PROUST searches for the most plausible interpretaion of the program with respect to the specifications. To this end, it needs to infer a plausible design process that replays the programmer'sintentions. Hence, the theme of PROUST's method is analysis ba synthesis. The method combines reconstruction of intentions with detection of bugs. both must occur togehter, because bugs can lead to misinterpretations of intentions, and intentions are necessary to distinguish bugs from unusual but correct code.

    An interpretation can be seen as a sophisticated kind of parse tree since it is defined as a mapping of the code onto the specifications via a hierarchical goalstructure for the program. the space of possible interpretations in which PROUST conducts its search is organized into three layers according to the design stages mentioned above. At the top are the various possible decompositions of the specifications into goals and subgoals, then the plans that could be selected as implementation mehtods for each one, and finally the different ways in which plans can match the code. In view of the wide variability of novice programs and of the possibility of bugs at all three levels, the interpretaion space is quite large even for relatively simple programs.

    PROUST's knowledge base and interpretation process PROUST is specifically geared toward interpretation, combining expert knowledge about programming with knowledge about likly novice errors. The main components of PROUST's knowledge base are as follows: Since a number of these plan-difference rules can chain to resolve a give mismatch, their use is controlled by a metric for the quality of matches.

    With this knowledge, PROUST thries to construct an interpretationfor the program to be analyzed. Starting with a goal agenda derived from the problem specifications, PROUST selects successive goals for analysis, though not necessarily in the order in which they were attached ba the student. To optimize its depth-first gemeration of a plausible goal decomposition, it gives priority to global contol structures that macimize the coherence of its growing interpretation.

    Hypothesized plans are then evaluated according to how well they fit in the context of the overall interpretation. Attempts are also made to resolve partial mismatches with bug or transformation rules. A few intermal critics watch for inconsistent hypotheses. Finally, in a form of differential diagnosis, competing hypotheses are compared to one another, at the ottom as to how much code they can explain, and at the top as to how severe they assume the student's misconceptions to be.The best one explains the most data with the most conservative assumptions.

    After it has converged on one interpretation, PROUST evaluates its own reliability by measuring how fully it accounts for elements of the code and the specifications, and by applying its internal critics to detect flaws remaining in its final interpretation. If it is not fully confident, it discards uncertai portions of its analysis and warns the student about the incompleteness of its interpretaion. Then it sorts bugs to be reported, trying to group them so that it can point to common underlying misconceptions.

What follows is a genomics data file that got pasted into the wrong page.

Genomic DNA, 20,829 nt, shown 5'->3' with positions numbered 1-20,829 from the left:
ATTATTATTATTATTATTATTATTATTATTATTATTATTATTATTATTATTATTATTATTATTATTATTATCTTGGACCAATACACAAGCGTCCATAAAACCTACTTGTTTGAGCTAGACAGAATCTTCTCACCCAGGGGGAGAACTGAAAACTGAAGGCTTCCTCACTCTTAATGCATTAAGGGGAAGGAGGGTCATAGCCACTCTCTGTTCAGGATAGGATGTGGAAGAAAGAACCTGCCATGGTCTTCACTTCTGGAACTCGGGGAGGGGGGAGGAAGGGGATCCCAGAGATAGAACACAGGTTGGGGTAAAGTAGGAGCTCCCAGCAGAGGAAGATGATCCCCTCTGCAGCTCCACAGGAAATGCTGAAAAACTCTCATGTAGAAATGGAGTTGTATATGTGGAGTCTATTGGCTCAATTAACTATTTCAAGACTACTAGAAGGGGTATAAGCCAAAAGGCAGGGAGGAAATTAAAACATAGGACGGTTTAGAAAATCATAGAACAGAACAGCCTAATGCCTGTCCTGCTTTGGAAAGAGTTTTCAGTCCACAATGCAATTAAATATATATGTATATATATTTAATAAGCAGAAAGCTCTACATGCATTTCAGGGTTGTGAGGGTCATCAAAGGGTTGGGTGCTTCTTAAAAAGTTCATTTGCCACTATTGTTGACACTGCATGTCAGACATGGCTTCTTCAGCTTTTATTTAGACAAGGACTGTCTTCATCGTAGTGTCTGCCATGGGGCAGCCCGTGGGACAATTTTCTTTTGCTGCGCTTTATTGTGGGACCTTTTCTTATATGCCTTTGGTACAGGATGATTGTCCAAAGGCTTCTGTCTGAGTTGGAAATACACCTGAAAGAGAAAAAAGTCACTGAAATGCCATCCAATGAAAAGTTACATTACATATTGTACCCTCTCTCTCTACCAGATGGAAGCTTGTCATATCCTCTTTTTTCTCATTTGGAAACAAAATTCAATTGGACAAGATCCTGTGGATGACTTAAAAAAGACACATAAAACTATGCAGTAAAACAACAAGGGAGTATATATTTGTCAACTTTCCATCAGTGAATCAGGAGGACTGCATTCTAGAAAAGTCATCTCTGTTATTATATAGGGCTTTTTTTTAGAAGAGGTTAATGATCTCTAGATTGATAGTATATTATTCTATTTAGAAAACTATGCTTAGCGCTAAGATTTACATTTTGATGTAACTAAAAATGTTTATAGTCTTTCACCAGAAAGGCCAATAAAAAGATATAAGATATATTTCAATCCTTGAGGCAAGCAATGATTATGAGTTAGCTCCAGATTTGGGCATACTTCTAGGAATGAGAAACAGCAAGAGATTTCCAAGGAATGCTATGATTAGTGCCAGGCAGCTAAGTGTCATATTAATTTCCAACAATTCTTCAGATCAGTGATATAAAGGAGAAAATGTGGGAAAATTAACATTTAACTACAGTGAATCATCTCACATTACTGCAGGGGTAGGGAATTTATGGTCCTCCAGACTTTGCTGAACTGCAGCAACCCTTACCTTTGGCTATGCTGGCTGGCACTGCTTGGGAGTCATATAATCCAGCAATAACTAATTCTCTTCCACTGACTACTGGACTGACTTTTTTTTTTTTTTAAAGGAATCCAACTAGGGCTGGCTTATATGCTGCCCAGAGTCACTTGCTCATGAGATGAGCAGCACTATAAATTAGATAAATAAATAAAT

Johnson (1986) reports, however, that in actual settings some students found PROUST's explanations somewhat difficult to use, suggesting the need for an active tutoring module.

    PROUST was tested on the first syntactically correct versions of the rainfall program produced by 206 students. 89% of these programs contained bugs. PROUST was fully confident about its interpretation in 81% of cases, and found only 4% of the programs inpossible to comprehend. PROUST runs into problems in that more compex assignments leave more design decisions to students, who then have to elaborate the problem requirements creatively. On PROUST's part, less detailed specifications require a grater ability to infer goal decompositions primarily from the code. Since such bottom-up analysesare extremely difficult, Johnson (1987b) is now considering ways of allowing students to discuss their intentions explicitly with the diagnostic system.

    In comparison with other program analyzers described i this chapter, PROUST's main contribution is its handling of multiple goals. The FLOW tutor, SPADE, and the ADVISOR assume that all the operations to be accounted for can be reduced to a sungle high-level goal via a simple hierarchy. This assumption is possible because they only deal with very simple programs. In real programming tasks, even those presented i introductory courses, the specifications generate multiple, often interacting, goals. By addressing this issue, PROUST's explicit reconstruction of the programmer's intentions constitutes an important advance whose ramifications are not limited to computer programming. Of course, whether PROUST's current approach will be able to cope with large classes of problems remains to be seen. We have just mentioned some difficulties that result from its reliance on specifications to guide its reasoning about goals. An additional problem with PROUST's primarily top-sown approach is in the way it recognizes progrmming structures. Because of its limited ability to perceive functional intent by inspection, it is still overly dependent on syntactic clues.